Fed’s Powell Says Balance Sheet Drawdown Taper Coming Soon

REUTERS/Elizabeth Frantz
U.S. Federal Reserve Chair Jerome Powell holds a press conference following a two-day meeting of the Federal Open Market Committee on interest rate policy in Washington, U.S., March 20, 2024.

WASHINGTON (Reuters) – The Federal Reserve is nearing a decision on slowing the pace of its balance sheet run-off, central bank Chair Jerome Powell said on Wednesday, a tapering move that may allow it to shed more bonds than it once expected.

Powell’s remarks, the most explicit so far about plans to slow a process that has seen about $1.4 trillion of bonds roll off the Fed’s balance sheet, was seen by several Wall Street analysts as a signal that a tapering plan will be unveiled as early as the Fed’s next meeting on April 30-May 1.

“It will be appropriate to slow the pace of run-off fairly soon,” Powell said at a press conference following a Federal Open Market Committee meeting. He did not offer a specific time frame for the decision, saying only that officials are now debating the issue.

Powell was addressing the central bank’s ongoing efforts to reduce the size of its holdings, commonly referred to as quantitative tightening, or QT.

Officials aggressively increased the central bank’s balance sheet as part of the response to the coronavirus pandemic. Starting in the spring of 2020, the Fed bought Treasury and mortgage bonds in great numbers, first to stabilize financial markets and then to provide stimulus when the Fed’s interest rate target was at near zero levels and could be cut no further.

That quantitative easing, or QE, caused Fed holdings to more than double, topping out at $9 trillion by the summer of 2022. The Fed began to shrink the size of its holdings later that year, having embarked in March 2022 on what would be a robust campaign of interest rate increases aimed at bringing high levels of inflation back to its 2% target.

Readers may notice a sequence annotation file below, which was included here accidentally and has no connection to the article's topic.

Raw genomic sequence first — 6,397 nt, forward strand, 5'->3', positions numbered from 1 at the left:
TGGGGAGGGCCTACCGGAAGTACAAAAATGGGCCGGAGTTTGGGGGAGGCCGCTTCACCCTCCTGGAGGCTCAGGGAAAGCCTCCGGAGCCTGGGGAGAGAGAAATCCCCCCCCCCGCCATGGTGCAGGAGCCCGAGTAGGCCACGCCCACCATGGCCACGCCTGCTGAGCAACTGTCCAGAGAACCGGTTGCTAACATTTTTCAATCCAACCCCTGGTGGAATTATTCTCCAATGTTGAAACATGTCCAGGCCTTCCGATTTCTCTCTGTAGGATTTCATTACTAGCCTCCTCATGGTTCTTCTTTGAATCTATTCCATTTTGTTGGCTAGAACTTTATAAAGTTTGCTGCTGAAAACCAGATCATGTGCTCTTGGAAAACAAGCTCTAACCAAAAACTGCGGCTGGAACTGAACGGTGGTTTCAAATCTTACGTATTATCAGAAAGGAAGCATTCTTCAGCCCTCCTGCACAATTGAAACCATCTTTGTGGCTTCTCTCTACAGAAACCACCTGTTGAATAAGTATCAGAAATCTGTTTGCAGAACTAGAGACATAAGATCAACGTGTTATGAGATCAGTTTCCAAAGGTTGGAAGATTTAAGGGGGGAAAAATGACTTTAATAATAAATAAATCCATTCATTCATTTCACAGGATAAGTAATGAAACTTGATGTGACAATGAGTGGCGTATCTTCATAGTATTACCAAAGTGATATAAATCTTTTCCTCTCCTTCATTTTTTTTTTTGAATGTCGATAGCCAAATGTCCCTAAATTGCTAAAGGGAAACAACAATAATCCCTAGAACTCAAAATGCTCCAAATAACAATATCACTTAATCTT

Since the fall of 2022 the Fed has been allowing up to $60 billion per month in Treasuries and $35 billion per month in mortgage bonds to expire and not be replaced.

The Fed is seeking to reduce the size of its holdings in a way that will ensure the financial system has enough liquidity for the Fed to retain firm control over the federal funds rate, its chief tool to influence the economy’s momentum, and to allow for normal levels of volatility in money market rates.

To achieve that, Fed officials have been signaling for some time that they would first lay out a plan to slow, or taper, the pace of QT given uncertainty over how far they’ll need to shrink their overall holdings.

Officials are mindful of the events of September 2019, when a QT effort then in play unexpectedly drew too much liquidity out of the financial system, causing significant interest rate churn, requiring the Fed to add liquidity back by once again expanding its balance sheet.

Thomas Simons, economist at investment bank Jefferies, said in a note that Powell’s comments may have moved forward the start of the tapering process. “We had been thinking that the tapering of QT would begin in June or July, but this guidance suggests that perhaps the announcement could come sooner, possibly the next meeting on May 1,” he wrote.

Simons’ view was echoed by others.

“We now expect the Fed may make this announcement as early as the May FOMC meeting, ahead of our previous expectation of a June announcement,” Tiffany Wilding, managing director and economist at PIMCO, said in a note.

In his press conference, Powell said slowing the drawdown from its current pace may allow the central bank to compress the size of its holdings by a greater degree. “We may actually be able to get to a lower level because we would avoid the kind of frictions” that might happen by shedding bonds too quickly, he said.

Powell noted the endgame for Fed holdings envisions a level of banking sector liquidity that’s large enough to navigate normal volatility and periods of stress. But he cautioned there’s no easy rule-of-thumb for stopping QT, saying “there’s not a dollar amount or percent of GDP or anything like that” to look to.

Ahead of the FOMC meeting, a bare majority of economists in a Reuters poll had been expecting the QT taper process to begin in June and wrap up early next year.